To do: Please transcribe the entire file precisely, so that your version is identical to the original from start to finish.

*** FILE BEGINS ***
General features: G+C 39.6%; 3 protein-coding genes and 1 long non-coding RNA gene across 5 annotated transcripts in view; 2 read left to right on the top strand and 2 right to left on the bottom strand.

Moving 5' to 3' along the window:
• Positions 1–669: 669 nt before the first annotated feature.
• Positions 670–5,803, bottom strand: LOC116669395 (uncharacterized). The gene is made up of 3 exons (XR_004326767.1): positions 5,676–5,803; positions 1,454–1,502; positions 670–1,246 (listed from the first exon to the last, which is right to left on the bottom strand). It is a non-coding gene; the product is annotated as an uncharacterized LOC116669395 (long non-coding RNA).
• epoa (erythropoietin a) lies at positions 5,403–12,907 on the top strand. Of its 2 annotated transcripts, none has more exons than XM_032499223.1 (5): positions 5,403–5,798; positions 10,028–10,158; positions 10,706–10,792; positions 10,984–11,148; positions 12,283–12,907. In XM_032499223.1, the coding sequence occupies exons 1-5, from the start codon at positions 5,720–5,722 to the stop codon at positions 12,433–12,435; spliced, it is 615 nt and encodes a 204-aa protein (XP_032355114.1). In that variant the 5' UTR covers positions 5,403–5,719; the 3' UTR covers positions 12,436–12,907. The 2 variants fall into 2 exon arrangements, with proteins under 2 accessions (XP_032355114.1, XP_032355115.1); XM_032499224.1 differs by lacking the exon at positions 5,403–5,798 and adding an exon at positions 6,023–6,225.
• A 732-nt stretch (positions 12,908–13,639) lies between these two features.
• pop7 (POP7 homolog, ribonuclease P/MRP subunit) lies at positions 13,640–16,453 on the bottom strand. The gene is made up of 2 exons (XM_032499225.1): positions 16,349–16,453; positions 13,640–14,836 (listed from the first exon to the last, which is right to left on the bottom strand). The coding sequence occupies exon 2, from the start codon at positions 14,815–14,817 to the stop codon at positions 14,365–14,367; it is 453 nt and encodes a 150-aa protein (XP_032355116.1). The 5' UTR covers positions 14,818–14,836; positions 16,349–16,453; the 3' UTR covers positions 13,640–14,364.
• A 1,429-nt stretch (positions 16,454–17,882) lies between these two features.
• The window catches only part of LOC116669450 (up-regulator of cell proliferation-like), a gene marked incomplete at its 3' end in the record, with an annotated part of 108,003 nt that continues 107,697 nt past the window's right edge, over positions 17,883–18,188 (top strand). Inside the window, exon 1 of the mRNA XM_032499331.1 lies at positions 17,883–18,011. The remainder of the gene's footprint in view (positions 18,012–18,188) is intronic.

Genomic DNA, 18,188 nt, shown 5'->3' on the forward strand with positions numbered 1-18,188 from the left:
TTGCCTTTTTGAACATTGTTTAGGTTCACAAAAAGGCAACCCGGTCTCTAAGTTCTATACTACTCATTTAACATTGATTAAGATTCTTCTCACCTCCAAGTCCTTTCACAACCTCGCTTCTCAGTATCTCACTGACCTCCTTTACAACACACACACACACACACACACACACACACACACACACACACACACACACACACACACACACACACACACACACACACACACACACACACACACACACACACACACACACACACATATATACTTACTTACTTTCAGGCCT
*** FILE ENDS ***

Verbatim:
General features: G+C 39.6%; 3 protein-coding genes and 1 long non-coding RNA gene across 5 annotated transcripts in view; 2 read left to right on the top strand and 2 right to left on the bottom strand.

Moving 5' to 3' along the window:
• Positions 1–669: 669 nt before the first annotated feature.
• Positions 670–5,803, bottom strand: LOC116669395 (uncharacterized). The gene is made up of 3 exons (XR_004326767.1): positions 5,676–5,803; positions 1,454–1,502; positions 670–1,246 (listed from the first exon to the last, which is right to left on the bottom strand). It is a non-coding gene; the product is annotated as an uncharacterized LOC116669395 (long non-coding RNA).
• epoa (erythropoietin a) lies at positions 5,403–12,907 on the top strand. Of its 2 annotated transcripts, none has more exons than XM_032499223.1 (5): positions 5,403–5,798; positions 10,028–10,158; positions 10,706–10,792; positions 10,984–11,148; positions 12,283–12,907. In XM_032499223.1, the coding sequence occupies exons 1-5, from the start codon at positions 5,720–5,722 to the stop codon at positions 12,433–12,435; spliced, it is 615 nt and encodes a 204-aa protein (XP_032355114.1). In that variant the 5' UTR covers positions 5,403–5,719; the 3' UTR covers positions 12,436–12,907. The 2 variants fall into 2 exon arrangements, with proteins under 2 accessions (XP_032355114.1, XP_032355115.1); XM_032499224.1 differs by lacking the exon at positions 5,403–5,798 and adding an exon at positions 6,023–6,225.
• A 732-nt stretch (positions 12,908–13,639) lies between these two features.
• pop7 (POP7 homolog, ribonuclease P/MRP subunit) lies at positions 13,640–16,453 on the bottom strand. The gene is made up of 2 exons (XM_032499225.1): positions 16,349–16,453; positions 13,640–14,836 (listed from the first exon to the last, which is right to left on the bottom strand). The coding sequence occupies exon 2, from the start codon at positions 14,815–14,817 to the stop codon at positions 14,365–14,367; it is 453 nt and encodes a 150-aa protein (XP_032355116.1). The 5' UTR covers positions 14,818–14,836; positions 16,349–16,453; the 3' UTR covers positions 13,640–14,364.
• A 1,429-nt stretch (positions 16,454–17,882) lies between these two features.
• The window catches only part of LOC116669450 (up-regulator of cell proliferation-like), a gene marked incomplete at its 3' end in the record, with an annotated part of 108,003 nt that continues 107,697 nt past the window's right edge, over positions 17,883–18,188 (top strand). Inside the window, exon 1 of the mRNA XM_032499331.1 lies at positions 17,883–18,011. The remainder of the gene's footprint in view (positions 18,012–18,188) is intronic.

Genomic DNA, 18,188 nt, shown 5'->3' on the forward strand with positions numbered 1-18,188 from the left:
TTGCCTTTTTGAACATTGTTTAGGTTCACAAAAAGGCAACCCGGTCTCTAAGTTCTATACTACTCATTTAACATTGATTAAGATTCTTCTCACCTCCAAGTCCTTTCACAACCTCGCTTCTCAGTATCTCACTGACCTCCTTTACAACACACACACACACACACACACACACACACACACACACACACACACACACACACACACACACACACACACACACACACACACACACACACACACACACACACACACACACACACATATATACTTACTTACTTTCAGGCCT